For a little minute, I was a millionaire. But I was so ignorant of money matters, such a mind-less idiot about paying any attention whatsoever to dealing with it properly, so terrified of losing it... guess what?
I lost it all.
When we give our attention, energy, thoughts, and actions to fear-based beliefs, that's just what we're cultivating in our life gardens. Fear-based beliefs and actions.
Fear-based stories don't always have great endings, and always feel crappy as we're living them.
Scared to Lose It?
From behavioral economics comes the theory that humans put significantly more time and energy into thinking about the possibility of losing something of value than we do into acquiring more of that same something.
We're way more afraid of losing what we already have than we want to get more of it. It's called loss aversion theory... because we're strongly averse to loss.
Scared to deal with your money, whether or not you have any? Too afraid to open the bills? What about those taxes?
Too timid to ask for a raise, or increase your fees? Need a second job but can't quite bring yourself to get out there and hustle?
Or maybe you've got money (not that's ever going to be enough) and hoard it, never taking that dream vacation or sharing very much with your beloveds.
Perhaps you use your wealth as a shield, attempting to protect yourself and your family from all those nasty dragons and monsters.
If it's just too boring, or terrifying, or hard to squarely face your money monsters, then what you're actively cultivating is a life lived as a clueless victim.
Think young Persephone abducted and raped by Hades. She was too busy picking flowers in the meadow to pay attention.
Believe me, I speak from personal experience... that clueless victim thing will come around to bite you in the ass.
Adding to the fun is the brain's bias toward negativity, and the ways it's constantly scanning for danger. It can't help itself, that's its job.
A perceived threat is a threat is a threat.
No matter that it isn't real. If you're sitting on millions of dollars while your brain is worrying about the danger of becoming a bag lady, you're feeding the negativity bias. Things are bad, awful, horrible.
Or maybe you're just too busy picking flowers in the meadow to pay attention to the fact that you're not earning enough money to pay the bills.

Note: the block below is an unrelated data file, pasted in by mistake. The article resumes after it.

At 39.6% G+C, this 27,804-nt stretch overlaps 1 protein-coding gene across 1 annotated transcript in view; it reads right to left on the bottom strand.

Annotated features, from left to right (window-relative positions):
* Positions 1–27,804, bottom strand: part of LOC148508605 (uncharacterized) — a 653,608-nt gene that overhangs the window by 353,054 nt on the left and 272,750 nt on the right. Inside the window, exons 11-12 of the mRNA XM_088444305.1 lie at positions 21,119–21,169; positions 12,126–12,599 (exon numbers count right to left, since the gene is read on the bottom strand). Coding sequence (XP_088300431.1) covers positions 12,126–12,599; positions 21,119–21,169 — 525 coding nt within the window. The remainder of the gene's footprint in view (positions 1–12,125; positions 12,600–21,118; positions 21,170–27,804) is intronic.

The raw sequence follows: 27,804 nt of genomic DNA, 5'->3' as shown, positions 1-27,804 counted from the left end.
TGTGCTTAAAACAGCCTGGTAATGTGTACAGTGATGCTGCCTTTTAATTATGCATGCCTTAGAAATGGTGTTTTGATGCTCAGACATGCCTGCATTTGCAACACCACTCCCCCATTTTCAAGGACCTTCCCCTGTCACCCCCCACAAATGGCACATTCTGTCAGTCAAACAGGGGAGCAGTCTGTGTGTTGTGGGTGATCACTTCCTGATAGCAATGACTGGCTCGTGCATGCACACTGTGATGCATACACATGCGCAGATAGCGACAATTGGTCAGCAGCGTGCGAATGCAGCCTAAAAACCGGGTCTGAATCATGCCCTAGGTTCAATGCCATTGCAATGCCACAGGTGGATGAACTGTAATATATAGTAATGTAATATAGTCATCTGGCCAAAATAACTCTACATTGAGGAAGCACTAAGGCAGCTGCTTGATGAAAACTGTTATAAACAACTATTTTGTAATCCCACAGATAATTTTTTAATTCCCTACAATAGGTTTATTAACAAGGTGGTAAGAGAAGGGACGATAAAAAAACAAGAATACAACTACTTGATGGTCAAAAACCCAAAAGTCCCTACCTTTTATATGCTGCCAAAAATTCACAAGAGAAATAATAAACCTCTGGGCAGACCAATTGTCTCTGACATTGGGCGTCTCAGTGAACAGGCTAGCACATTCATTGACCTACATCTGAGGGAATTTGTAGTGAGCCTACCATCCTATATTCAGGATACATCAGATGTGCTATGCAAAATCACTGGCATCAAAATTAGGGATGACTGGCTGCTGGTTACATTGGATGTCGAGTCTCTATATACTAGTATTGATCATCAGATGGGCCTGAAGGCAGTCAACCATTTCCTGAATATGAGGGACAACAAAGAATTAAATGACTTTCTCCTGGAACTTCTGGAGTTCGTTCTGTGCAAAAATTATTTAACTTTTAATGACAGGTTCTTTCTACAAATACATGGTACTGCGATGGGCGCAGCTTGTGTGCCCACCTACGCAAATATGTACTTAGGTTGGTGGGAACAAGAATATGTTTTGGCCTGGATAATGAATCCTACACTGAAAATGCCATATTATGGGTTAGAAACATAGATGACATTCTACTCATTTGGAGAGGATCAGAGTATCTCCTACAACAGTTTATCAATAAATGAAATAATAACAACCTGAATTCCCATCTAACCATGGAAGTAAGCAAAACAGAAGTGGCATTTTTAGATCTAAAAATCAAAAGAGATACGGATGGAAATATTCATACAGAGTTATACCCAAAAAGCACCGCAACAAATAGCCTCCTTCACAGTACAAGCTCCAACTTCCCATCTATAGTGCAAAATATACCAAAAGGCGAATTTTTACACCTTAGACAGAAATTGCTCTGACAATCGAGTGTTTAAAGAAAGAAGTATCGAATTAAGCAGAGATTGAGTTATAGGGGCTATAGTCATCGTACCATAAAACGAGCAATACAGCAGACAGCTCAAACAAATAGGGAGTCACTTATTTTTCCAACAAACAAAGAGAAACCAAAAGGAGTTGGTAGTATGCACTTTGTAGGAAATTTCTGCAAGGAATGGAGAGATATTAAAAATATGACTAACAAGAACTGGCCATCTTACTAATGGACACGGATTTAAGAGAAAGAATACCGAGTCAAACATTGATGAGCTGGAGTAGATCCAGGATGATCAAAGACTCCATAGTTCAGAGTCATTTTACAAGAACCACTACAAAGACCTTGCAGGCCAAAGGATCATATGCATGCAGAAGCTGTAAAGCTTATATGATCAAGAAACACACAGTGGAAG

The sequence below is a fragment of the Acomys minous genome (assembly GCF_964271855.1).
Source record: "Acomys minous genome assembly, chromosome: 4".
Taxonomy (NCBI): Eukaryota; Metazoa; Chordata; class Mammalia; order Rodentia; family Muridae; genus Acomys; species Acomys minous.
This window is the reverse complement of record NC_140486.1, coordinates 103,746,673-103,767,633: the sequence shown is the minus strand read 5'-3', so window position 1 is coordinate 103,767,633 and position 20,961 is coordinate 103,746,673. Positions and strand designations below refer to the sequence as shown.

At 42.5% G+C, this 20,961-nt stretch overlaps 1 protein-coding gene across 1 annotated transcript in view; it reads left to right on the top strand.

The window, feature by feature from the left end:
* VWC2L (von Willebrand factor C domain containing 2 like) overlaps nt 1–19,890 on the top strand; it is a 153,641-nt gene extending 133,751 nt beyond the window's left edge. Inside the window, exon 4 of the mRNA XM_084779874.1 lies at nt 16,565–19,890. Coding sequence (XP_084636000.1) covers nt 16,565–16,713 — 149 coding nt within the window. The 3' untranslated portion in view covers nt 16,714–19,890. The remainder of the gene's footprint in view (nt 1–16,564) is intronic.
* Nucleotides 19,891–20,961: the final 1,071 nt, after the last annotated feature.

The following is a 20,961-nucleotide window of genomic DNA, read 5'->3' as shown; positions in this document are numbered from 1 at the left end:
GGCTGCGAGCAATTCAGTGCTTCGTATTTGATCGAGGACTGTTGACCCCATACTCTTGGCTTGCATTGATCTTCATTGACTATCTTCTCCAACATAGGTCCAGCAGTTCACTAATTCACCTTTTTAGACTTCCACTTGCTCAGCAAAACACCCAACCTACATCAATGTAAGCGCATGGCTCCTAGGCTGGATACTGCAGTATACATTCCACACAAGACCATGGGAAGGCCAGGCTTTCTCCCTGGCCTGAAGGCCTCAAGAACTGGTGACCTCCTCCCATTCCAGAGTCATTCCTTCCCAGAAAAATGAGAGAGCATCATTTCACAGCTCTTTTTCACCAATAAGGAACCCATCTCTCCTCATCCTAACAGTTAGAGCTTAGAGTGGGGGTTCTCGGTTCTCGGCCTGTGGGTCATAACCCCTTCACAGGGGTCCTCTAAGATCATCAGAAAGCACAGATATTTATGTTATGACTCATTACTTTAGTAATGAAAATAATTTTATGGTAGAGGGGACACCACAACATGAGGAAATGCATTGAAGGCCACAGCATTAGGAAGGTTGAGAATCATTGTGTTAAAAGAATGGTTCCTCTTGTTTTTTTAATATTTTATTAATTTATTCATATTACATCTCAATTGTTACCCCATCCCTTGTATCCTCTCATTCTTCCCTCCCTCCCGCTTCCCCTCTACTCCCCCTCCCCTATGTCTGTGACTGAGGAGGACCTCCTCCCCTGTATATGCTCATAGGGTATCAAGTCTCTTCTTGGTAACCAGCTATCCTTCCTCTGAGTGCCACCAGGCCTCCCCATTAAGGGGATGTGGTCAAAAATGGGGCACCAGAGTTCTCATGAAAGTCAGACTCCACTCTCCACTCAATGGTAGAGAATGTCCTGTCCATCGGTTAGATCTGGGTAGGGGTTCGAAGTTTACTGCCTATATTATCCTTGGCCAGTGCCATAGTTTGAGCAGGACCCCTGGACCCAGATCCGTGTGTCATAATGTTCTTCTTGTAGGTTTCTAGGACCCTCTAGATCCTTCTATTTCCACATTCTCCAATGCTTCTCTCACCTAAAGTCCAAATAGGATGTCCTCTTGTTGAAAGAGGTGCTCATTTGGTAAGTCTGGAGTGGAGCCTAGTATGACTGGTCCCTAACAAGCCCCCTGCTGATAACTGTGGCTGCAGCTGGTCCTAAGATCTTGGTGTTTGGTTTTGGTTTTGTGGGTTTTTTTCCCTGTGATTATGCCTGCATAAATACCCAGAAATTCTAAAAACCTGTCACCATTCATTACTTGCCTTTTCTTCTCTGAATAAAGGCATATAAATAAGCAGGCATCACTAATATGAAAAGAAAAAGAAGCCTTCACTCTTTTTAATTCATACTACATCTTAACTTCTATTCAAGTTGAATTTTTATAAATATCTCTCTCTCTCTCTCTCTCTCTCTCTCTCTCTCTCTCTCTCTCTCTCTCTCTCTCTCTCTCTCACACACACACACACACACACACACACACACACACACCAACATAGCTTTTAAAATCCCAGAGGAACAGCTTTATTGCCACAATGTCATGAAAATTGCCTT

Guess what? There's a part of you that knows what's going on, and is freaking out.
The "Danger, Will Robinson!" mantra causes you to clutch even harder, which reinforces the feedback loop that something's wrong.
Which very often causes something to end up being wrong.
Constantly on the look for danger +
a strong preference to fearfully clutch onto what we've got =
a recipe for catastrophic fear-based decisions.
Breaking the Cycle
How to break the cycle?
Mindfulness. Mindful awareness. Learning to carve out enough space to simply hold more of your truth is the first step away from the Bag Lady syndrome.
From that more expansive place, acknowledging what's real-life real, you can begin making (much) healthier money choices.
All of the clients with whom I work are dealing with complex issues of self-identity, self-esteem and self-confidence.
These accomplished, intelligent, worthy people are afraid of:
- being perceived as not very nice,
- not getting what they want,
- having what they want,
- dealing with their money.
Here's the deal. Each of your deepest fears shows up in your relationship with money. Money ends up being a pivotal relationship for which most of us are desperately unprepared.
Our relationship with our finances is a reflection of our relationship with ourselves and the entire danged world.
The more you can be quiet and still enough to hear your fears, using mindful awareness, the more you understand that those fears -- while very real -- are also just a story in your mind and not real. And the more those fears dissolve.
Leaving you with the possibility of living your life on your terms.
The Bag Lady SydromeMichelle Matson, author of Rich Chick, says
women often suffer from the "bag lady syndrome," the fear of being penniless, homeless and alone. They may escalate small money concerns into visions of total destitution. "It can paralyze you," she says. "You don't know what to do, so you don't do anything."
You can be paralyzed your entire life. You can move toward being a bag lady. Or, you can learn to use mindful awareness.
Can I just tell you? I sure wish I'd paid more attention to my mindfulness practice while I still had money in the bank.